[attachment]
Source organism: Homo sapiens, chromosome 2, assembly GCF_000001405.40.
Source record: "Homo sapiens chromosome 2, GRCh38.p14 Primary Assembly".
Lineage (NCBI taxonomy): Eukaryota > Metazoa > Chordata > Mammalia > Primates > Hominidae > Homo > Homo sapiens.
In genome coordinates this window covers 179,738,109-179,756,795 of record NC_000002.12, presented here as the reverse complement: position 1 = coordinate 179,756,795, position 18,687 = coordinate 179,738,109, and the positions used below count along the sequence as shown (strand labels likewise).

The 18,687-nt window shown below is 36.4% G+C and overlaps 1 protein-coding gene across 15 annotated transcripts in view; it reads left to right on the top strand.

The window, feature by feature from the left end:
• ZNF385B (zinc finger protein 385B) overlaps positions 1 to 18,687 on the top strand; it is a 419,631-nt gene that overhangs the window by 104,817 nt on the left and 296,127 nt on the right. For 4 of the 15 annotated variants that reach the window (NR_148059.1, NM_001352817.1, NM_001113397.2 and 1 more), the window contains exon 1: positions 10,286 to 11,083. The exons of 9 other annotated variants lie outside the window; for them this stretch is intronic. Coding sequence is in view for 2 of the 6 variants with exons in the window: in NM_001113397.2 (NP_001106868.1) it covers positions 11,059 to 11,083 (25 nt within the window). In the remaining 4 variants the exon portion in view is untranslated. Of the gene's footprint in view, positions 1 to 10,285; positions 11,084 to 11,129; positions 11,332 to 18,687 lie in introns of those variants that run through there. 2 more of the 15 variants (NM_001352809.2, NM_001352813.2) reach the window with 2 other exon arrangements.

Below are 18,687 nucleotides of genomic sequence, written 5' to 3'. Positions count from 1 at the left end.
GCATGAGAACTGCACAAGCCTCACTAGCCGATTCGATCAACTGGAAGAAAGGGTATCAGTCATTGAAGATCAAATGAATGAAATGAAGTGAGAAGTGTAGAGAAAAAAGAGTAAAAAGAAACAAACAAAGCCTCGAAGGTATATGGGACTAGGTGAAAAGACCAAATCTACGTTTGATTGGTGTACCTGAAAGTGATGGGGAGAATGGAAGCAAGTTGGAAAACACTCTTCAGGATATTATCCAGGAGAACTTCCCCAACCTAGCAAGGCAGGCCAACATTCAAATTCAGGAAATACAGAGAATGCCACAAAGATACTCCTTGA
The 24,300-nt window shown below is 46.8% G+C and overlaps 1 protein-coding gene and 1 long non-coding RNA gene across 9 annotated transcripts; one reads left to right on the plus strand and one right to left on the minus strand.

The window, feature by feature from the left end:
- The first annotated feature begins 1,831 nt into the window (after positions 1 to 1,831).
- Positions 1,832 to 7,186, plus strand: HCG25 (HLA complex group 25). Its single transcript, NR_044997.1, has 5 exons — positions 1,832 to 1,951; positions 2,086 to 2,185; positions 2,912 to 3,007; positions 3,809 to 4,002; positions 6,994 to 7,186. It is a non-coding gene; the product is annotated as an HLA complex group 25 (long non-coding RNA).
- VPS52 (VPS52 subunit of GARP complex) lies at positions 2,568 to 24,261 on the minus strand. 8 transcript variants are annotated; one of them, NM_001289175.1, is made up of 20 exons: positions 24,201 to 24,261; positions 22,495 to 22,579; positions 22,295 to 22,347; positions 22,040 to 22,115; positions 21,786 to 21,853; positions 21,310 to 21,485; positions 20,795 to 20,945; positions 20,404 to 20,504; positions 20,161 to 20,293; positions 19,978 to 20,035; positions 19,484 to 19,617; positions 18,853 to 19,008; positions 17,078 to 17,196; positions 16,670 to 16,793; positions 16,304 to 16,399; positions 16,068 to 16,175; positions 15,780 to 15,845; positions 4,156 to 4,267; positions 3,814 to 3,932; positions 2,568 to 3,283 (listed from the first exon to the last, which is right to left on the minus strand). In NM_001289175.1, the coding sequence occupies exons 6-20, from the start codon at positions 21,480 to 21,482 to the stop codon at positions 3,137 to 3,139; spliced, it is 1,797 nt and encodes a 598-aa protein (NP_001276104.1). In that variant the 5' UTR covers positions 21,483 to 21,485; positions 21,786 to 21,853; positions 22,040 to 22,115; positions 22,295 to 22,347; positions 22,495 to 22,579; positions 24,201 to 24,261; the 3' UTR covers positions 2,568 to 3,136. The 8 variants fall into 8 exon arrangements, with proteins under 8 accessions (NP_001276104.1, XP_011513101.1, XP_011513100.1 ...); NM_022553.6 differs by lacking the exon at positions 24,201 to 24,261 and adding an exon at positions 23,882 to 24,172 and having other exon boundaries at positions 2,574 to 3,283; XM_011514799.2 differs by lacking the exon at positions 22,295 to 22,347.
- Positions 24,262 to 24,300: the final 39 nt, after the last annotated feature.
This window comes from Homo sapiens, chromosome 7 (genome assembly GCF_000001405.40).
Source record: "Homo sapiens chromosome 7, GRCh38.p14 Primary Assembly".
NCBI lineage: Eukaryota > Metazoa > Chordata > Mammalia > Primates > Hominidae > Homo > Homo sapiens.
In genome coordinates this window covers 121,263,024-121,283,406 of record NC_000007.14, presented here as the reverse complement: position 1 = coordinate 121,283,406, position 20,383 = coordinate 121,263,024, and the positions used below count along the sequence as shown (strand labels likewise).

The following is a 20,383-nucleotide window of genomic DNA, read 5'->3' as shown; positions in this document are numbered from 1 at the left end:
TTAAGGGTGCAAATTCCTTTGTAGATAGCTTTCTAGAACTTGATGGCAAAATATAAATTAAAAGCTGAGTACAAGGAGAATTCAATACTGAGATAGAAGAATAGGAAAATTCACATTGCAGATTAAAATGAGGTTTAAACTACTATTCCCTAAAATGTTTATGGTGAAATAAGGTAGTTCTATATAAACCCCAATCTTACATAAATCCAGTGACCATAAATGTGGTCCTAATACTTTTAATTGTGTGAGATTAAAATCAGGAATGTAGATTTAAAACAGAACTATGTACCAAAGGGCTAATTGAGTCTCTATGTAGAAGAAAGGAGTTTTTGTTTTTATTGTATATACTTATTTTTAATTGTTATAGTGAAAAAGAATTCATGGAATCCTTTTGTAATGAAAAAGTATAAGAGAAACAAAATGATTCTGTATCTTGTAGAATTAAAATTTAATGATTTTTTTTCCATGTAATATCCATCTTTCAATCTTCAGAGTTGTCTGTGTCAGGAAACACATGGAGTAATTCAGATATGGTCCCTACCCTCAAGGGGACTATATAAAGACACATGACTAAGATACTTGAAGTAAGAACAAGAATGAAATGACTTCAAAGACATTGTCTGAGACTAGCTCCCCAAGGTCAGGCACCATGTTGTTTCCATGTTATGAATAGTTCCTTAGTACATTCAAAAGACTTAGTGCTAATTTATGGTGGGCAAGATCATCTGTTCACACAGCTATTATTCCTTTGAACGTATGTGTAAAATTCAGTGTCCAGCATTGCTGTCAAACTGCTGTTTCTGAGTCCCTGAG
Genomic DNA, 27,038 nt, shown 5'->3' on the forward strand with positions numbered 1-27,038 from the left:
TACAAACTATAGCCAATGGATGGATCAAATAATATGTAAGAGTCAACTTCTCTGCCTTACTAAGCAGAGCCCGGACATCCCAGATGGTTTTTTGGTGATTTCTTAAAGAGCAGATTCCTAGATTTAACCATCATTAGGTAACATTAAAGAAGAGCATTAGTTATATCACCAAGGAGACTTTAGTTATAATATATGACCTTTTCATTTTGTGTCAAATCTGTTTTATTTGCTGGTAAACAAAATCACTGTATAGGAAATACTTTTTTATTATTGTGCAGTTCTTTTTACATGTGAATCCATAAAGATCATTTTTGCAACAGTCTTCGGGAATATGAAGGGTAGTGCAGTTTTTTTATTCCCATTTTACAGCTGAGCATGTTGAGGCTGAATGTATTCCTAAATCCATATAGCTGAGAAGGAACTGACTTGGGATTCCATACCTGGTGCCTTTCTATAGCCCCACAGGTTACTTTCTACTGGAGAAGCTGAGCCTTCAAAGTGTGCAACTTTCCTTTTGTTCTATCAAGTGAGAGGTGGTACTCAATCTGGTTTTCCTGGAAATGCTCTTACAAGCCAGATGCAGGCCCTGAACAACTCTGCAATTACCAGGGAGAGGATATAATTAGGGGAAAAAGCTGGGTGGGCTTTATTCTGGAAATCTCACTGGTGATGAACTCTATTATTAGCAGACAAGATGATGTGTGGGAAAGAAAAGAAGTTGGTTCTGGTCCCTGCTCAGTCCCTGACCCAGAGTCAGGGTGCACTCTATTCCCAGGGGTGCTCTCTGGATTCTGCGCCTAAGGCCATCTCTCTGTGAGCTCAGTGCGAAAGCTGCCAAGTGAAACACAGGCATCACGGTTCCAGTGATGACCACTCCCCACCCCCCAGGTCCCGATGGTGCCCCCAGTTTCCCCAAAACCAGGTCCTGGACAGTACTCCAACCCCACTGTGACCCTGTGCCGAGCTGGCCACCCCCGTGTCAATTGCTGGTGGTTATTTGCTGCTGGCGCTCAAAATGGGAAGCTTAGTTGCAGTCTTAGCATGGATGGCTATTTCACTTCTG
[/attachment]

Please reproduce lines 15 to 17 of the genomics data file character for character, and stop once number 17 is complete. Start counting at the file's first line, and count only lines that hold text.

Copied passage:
- Positions 24,262 to 24,300: the final 39 nt, after the last annotated feature.
This window comes from Homo sapiens, chromosome 7 (genome assembly GCF_000001405.40).
Source record: "Homo sapiens chromosome 7, GRCh38.p14 Primary Assembly".